Are there any side effects to Acupuncture?
One of the many benefits about acupuncture is that there’s almost no side effect besides the occasional bruises. However, we generally advise our patients to eat before they come in for a session. Low blood sugar may cause lightheadedness during or after the acupuncture treatment.
Does Acupuncture hurt?
This is one of the most commonly asked questions. Acupuncture needles are in general hair-thin and virtually painless when going through the skin. Mild sensation may be felt when the needle reaches a certain level. For those who are extremely sensitive to the needles, be sure to ask for a smaller gauge of acupuncture needles such as Japanese Serin brand to minimize the sensation. In our clinic we not only have this type of acupuncture needles for needle-sensitive individuals, we also have laser acupuncture for those who may prefer a non-needle treatment such as children under the age of 10.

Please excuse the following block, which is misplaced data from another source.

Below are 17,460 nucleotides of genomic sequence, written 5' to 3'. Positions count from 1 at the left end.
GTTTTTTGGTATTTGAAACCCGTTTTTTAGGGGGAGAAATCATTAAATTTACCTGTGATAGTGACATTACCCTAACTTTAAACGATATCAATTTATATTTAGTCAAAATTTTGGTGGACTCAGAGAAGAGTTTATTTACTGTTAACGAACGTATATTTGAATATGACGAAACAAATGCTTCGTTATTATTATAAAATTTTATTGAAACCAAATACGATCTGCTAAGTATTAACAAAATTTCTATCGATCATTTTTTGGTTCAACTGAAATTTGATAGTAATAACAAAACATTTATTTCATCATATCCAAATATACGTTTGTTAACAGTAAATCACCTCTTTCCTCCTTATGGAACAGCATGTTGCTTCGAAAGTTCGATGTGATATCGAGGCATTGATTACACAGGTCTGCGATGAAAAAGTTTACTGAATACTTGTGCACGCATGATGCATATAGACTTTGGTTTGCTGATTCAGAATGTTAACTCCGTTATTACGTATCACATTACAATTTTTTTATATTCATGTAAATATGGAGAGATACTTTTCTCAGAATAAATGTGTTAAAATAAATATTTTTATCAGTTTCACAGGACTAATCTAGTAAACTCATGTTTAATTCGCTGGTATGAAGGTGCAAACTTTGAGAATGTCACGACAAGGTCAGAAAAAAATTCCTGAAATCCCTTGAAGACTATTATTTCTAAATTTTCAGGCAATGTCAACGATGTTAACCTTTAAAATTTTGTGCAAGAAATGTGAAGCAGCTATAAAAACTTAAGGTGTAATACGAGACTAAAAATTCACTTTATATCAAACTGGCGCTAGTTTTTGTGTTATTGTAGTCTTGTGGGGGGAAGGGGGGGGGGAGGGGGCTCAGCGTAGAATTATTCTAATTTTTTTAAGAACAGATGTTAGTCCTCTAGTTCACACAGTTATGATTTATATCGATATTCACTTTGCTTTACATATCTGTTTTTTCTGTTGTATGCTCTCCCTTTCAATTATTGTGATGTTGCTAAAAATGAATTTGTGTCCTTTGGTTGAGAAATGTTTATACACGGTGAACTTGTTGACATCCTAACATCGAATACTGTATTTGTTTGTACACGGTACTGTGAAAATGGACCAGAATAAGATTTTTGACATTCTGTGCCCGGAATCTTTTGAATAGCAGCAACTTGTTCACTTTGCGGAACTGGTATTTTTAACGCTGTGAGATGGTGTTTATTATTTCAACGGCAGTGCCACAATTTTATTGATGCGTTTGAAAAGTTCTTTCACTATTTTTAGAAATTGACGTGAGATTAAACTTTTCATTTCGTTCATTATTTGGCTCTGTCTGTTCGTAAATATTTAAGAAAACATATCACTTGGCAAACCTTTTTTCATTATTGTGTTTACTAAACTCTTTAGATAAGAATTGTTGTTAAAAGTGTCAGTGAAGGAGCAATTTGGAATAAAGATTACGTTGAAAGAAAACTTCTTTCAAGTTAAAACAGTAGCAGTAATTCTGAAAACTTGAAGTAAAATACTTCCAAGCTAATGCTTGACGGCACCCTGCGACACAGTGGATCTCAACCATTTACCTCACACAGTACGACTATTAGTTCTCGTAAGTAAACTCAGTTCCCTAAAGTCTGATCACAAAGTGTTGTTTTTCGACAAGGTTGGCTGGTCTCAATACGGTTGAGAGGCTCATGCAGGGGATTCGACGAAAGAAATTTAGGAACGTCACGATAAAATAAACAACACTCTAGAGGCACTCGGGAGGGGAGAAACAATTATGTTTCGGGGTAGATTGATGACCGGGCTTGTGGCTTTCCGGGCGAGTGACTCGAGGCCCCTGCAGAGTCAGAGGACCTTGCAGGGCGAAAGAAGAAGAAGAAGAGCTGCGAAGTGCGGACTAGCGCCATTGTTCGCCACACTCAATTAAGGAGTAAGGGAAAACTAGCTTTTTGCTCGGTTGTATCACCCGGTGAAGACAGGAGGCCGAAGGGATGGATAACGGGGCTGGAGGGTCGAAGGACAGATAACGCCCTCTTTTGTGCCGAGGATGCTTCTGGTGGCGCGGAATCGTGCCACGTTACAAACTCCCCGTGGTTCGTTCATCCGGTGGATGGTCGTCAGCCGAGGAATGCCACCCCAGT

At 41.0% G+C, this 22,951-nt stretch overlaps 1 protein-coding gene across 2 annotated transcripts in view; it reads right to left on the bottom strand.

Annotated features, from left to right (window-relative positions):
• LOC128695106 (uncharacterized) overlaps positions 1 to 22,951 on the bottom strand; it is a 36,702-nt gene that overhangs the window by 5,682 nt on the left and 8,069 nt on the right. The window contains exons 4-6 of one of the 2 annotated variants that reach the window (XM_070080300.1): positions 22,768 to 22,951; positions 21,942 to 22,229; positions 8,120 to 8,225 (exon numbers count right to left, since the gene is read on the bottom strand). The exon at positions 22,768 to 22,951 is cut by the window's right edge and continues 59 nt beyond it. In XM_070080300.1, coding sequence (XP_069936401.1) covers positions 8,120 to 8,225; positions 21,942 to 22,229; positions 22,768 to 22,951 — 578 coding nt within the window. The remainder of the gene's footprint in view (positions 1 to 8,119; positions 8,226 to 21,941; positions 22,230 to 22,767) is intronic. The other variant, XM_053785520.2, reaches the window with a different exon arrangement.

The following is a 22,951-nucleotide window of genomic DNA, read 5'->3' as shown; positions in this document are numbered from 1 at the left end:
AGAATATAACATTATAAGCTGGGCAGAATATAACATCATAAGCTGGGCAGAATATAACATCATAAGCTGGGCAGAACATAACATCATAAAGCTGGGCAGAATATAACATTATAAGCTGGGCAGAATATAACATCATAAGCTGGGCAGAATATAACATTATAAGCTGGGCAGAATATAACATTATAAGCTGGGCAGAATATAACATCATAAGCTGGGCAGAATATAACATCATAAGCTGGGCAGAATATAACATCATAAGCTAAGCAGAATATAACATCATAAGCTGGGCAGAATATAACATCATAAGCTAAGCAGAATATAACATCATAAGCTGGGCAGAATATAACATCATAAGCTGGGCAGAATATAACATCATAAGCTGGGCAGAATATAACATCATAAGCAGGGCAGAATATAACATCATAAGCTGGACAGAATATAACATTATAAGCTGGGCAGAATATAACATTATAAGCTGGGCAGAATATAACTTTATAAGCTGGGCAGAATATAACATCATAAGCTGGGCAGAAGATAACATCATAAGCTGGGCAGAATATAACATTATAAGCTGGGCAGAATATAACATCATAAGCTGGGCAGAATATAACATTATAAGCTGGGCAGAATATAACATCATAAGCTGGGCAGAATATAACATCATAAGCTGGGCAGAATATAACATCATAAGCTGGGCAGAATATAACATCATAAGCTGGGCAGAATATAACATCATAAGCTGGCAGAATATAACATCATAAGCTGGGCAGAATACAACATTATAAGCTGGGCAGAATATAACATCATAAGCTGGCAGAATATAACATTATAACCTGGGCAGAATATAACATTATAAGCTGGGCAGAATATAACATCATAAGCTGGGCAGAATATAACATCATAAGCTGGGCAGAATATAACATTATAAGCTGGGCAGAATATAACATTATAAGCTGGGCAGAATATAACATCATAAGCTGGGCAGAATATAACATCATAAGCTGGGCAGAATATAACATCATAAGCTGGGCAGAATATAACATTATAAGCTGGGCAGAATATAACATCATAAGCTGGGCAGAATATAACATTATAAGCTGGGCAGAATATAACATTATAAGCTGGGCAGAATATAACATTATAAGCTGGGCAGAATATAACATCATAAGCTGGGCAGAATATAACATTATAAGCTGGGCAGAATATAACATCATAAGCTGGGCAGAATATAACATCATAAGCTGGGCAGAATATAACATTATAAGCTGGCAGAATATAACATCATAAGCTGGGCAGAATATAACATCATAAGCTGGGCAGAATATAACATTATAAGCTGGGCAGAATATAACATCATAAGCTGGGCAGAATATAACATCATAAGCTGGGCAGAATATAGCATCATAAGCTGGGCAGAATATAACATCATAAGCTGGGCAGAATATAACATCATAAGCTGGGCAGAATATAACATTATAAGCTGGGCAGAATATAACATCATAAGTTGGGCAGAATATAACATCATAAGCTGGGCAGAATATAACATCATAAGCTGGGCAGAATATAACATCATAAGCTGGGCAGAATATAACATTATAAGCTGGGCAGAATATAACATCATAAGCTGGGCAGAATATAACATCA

Where do the needles go?
Although there are thousands of acupuncture points or acupoints for short throughout the body, during each session 10-20 point may be selected for the medical conditions being treated. Common areas where needles are placed including but not limited to arms, legs and sometimes abdomen and back. Occasionally ears and scalp may be needled as well.
What are the acupoints?
Just think of acupoints like points on a spider web where two or more threads are in contact with one another. Upon stimulation, the whole spider web is affected. According to the Chinese Medicine theory, acupoints are points along meridians (energic pathways) in our body. By stimulating the point we are influencing the meridian to initiate the healing process.
What can I expect during a treatment?
During your initial visit, the acupuncturist will collect a complete medical history and a detailed evaluation of your condition. During the intake, pulse diagnosis, auricular (ear) and tongue examination will be performed. Occasional manual palpation along the specific meridian may also be performed. The whole process may take up to half an hour to 45 minutes depending on the complexity of the medical complaints, followed by acupuncture treatment. The whole visit will take up to 1 1/2 hours. All follow up treatments will be 30-45 minutes.